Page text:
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JupyterHub offers a novel way to access HPCF or ECS services, connecting you to an interactive JupyterLab session where you can run your Jupyter notebooks, manage your files, and much more.

JupyterLab would effectively run within a job on the Atos HPCF or ECS with dedicated resources on an allocated node for the job, and would allow you to conveniently interact with it from your browser without the need of any other connection to the HPCF using other methods. 

titleTime limited singleton sessions

All JupyterLab sessions running on this service are time limited. When the time is up, the instance will be killed automatically along with any active processing that may be taking place.

You can only have one JupyterLab instance running. If you left one running, JupyterHub will connect you straight back into it.

First use: enabling access to your account from JupyterHub


This is only needed once

Before you can start using this service, you need to enable the access from JupyterHub into your account on the target platform.

A unique SSH key pair is created for this purpose, and you will need to append the generated public SSH key into your ~/.ssh/authorized_keys in your ECMWF HOME space.

You will need to access  Atos HPCF,  ECS or VDI services via other means. From a terminal in one of those systems, you can then:

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$ grep -q $USER@jupyter ~/.ssh/authorized_keys || echo "ssh-ed25519 AAAA...." >> ~/.ssh/authorized_keys

Note you should replace "ssh-ed25519 AAAA...." by the actual value of your SSH key that appears in the JupyterHub portal.

Configuring your JupyterLab session

Select the desired profile in the profile dropdown:

Configure the resources and the time allocated for your session:

Configure the project account where your session will be accounted for:

You can also decide wether to use the default version of the Jupyter and Python stack or a newer one with

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titleDebug output

By default, the session standard output will not be saved. If you run into problems starting JupyterLab, or something does not work as you would expect once within JupyterLab, you may enable the debug option to generate the job output in your HOME directory, which will be directed to a file called userid-jupyterhub-jobid.out.

When you are ready, click Start

You may need to wait between 30 seconds and several minutes for the system to schedule your new job and connect to your new JupyterLab session

After a few minutes, your session will be up and running. Take note of the finishing time at the top right corner of the page. Your session will be terminated automatically once that time is reached.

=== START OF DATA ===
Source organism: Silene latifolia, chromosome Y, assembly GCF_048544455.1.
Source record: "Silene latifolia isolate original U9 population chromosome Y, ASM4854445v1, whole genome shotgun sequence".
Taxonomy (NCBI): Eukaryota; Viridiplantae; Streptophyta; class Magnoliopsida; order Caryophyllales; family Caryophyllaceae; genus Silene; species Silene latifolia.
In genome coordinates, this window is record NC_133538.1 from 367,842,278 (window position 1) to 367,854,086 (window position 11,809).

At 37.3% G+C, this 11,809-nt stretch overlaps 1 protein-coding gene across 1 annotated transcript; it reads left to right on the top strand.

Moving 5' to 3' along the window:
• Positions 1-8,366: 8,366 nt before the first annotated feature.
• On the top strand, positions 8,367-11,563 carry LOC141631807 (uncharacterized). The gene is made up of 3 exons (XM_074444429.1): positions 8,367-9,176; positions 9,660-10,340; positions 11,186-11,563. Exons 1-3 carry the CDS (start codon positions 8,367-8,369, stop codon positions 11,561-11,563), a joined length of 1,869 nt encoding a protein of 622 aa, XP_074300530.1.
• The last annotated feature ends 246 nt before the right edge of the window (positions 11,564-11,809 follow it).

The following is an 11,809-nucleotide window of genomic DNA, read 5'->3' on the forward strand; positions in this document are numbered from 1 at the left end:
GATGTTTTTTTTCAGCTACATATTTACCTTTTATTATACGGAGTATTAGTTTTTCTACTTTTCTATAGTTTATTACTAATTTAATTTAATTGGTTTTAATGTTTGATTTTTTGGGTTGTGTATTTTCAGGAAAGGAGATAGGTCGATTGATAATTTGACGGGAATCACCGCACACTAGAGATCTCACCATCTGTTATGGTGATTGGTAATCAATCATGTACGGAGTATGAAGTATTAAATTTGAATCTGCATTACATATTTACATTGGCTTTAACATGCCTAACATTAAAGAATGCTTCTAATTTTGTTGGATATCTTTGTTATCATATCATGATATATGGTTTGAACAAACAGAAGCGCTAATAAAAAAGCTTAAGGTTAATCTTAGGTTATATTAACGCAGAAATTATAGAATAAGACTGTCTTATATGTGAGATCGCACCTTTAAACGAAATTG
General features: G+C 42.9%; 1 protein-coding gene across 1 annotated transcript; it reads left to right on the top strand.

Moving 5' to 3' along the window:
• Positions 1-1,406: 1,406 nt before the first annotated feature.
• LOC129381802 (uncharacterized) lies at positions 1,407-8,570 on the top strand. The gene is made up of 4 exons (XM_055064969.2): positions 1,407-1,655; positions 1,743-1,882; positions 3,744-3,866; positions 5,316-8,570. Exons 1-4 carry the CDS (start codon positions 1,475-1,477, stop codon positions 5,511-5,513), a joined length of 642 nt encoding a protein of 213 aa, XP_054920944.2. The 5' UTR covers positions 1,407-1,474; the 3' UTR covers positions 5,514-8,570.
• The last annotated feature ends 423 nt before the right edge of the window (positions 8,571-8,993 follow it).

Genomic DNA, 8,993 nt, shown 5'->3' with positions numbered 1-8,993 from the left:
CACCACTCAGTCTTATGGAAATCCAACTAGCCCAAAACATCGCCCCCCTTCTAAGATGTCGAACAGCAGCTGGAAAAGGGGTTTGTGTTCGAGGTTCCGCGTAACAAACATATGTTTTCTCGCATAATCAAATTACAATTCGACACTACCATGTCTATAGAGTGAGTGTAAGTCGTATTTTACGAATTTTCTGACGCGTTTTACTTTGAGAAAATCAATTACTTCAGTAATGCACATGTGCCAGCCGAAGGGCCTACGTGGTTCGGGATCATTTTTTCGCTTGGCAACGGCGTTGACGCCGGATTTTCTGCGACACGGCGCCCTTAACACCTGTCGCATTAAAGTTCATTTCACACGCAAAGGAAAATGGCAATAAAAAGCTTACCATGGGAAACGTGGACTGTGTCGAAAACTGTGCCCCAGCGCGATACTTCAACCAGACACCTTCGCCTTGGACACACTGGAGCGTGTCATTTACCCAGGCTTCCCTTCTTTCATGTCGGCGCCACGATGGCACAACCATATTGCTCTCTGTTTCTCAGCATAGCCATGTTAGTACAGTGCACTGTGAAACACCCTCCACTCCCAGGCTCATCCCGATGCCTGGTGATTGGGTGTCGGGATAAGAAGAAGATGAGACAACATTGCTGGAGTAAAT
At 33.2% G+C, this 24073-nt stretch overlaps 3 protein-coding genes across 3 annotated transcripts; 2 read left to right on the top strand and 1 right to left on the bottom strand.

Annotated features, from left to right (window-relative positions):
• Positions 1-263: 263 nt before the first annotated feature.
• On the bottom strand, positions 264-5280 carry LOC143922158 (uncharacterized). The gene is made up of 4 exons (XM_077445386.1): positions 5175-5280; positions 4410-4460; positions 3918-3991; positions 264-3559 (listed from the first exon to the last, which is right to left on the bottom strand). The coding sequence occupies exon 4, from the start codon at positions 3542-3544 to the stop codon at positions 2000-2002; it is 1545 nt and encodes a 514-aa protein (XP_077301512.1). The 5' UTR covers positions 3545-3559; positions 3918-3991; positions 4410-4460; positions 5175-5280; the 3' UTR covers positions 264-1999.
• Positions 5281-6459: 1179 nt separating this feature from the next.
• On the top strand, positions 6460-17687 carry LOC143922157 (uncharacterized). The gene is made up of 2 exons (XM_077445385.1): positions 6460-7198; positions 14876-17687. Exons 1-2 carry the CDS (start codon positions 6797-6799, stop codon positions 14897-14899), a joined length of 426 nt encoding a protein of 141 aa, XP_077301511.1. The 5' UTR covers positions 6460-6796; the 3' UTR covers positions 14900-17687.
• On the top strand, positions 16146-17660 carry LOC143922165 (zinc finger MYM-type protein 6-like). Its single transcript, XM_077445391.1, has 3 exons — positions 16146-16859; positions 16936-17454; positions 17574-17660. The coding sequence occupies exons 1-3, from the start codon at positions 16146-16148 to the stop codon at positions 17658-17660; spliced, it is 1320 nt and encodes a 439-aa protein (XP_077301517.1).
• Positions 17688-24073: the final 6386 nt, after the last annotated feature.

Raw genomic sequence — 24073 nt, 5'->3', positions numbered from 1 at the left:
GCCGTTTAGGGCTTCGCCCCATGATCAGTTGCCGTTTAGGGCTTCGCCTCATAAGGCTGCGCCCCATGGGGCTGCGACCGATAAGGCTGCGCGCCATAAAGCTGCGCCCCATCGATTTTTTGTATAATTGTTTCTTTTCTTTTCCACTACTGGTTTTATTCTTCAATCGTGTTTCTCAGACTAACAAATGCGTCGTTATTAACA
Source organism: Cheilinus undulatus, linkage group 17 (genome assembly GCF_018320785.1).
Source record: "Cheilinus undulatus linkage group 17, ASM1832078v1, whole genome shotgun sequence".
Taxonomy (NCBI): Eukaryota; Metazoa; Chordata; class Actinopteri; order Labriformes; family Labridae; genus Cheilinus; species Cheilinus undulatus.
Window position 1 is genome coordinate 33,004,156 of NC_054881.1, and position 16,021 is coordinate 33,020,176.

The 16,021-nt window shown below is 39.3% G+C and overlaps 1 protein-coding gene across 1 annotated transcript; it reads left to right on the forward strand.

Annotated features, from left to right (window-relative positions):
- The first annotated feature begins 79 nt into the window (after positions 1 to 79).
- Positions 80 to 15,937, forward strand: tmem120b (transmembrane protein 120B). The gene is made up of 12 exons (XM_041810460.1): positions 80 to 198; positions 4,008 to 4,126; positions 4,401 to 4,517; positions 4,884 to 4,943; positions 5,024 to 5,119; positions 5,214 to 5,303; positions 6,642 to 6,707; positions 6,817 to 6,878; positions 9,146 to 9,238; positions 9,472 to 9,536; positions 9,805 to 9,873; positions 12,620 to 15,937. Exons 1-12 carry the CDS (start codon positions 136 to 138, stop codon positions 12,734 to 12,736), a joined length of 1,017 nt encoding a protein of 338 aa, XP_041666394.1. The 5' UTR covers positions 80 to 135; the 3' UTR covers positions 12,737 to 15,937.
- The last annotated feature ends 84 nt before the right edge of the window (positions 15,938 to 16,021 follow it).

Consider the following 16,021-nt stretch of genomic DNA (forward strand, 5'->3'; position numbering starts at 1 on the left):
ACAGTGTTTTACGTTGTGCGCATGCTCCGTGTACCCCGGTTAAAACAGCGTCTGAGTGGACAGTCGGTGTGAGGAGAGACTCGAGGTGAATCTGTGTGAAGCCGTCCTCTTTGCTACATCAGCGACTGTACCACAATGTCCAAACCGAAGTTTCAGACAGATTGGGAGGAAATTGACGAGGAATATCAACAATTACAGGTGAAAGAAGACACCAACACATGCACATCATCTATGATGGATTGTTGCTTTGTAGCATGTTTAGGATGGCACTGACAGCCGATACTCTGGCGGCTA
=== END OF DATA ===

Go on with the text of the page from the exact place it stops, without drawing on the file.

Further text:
Stopping your JupyterLab


Closing your browser will not stop JupyterLab. It will continue to run in the background until it is actively stopped or it reaches its time limit.

To stop your JupyterLab session, you may go to the top bar menu, and then click on File - Hub Control Panel

This will bring you back to your JupyterHub Home, from which you will be able to Stop your server (red button) or connect back to it (blue button)

JupyterHub and ecinteractive Jupyter sessions

Since it is also possible to start Jupyter sessions with ecinteractive, you should avoid running two JupyterLabs at the same time with each tool. They run on the same platform using the same HOME filesystem, so you may run into unexpected behaviour.

Accessing other filesystems beyond your HOME

Your Jupyter instance will always start with HOME as your top level directory. In order to access any other of your storage spaces in the Atos HPCF or ECS, you may create soft links to those spaces from your HOME directory. You can do that from a terminal:

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for space in perm hpcperm scratch; do ln -snf /$space/$USER ~/$space; done

You may also add those and other frequently accessed places to your favourites:

Leveraging the ECMWF software stack: using modules

titleLoad your modules first!

Make sure you load the necessary modules BEFORE starting your kernels so they have the right environment. Loading modules after will not have any effect on existing kernels.

You can leverage the existing software stack on the systems with modules with the Lmod extension in Jupyterlab:


Using your own environments

To use your own conda environment as a kernel for Jupyter notebook you will need to have ipykernel installed in the conda environment before starting your Jupyter instance. ipykernel can be installed with:

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conda activate myCondaEnv
conda install ipykernel
python3 -m ipykernel install --user --name=myCondaEnv

If you want to make your own Python virtual environment visible in Jupyterlab, the steps are similar:

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source myVenv/bin/activate
pip3 install ipykernel
python3 -m ipykernel install --user --name=myVenv

To remove your personal kernels from Jupyterlab once you don't need them anymore, you could do so with:

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jupyter kernelspec uninstall myKernelName


500: Server internal error

In rare occasions you may this error when spawning a new JupyterLab instance or reconnecting to an existing one. In this case, you will need to manually cancel the failed instance and start a new one. 

You may go to the JupyterHub home at and click on the red button "Stop My Server". After a few seconds, you will be able to start a new one with the desired settings.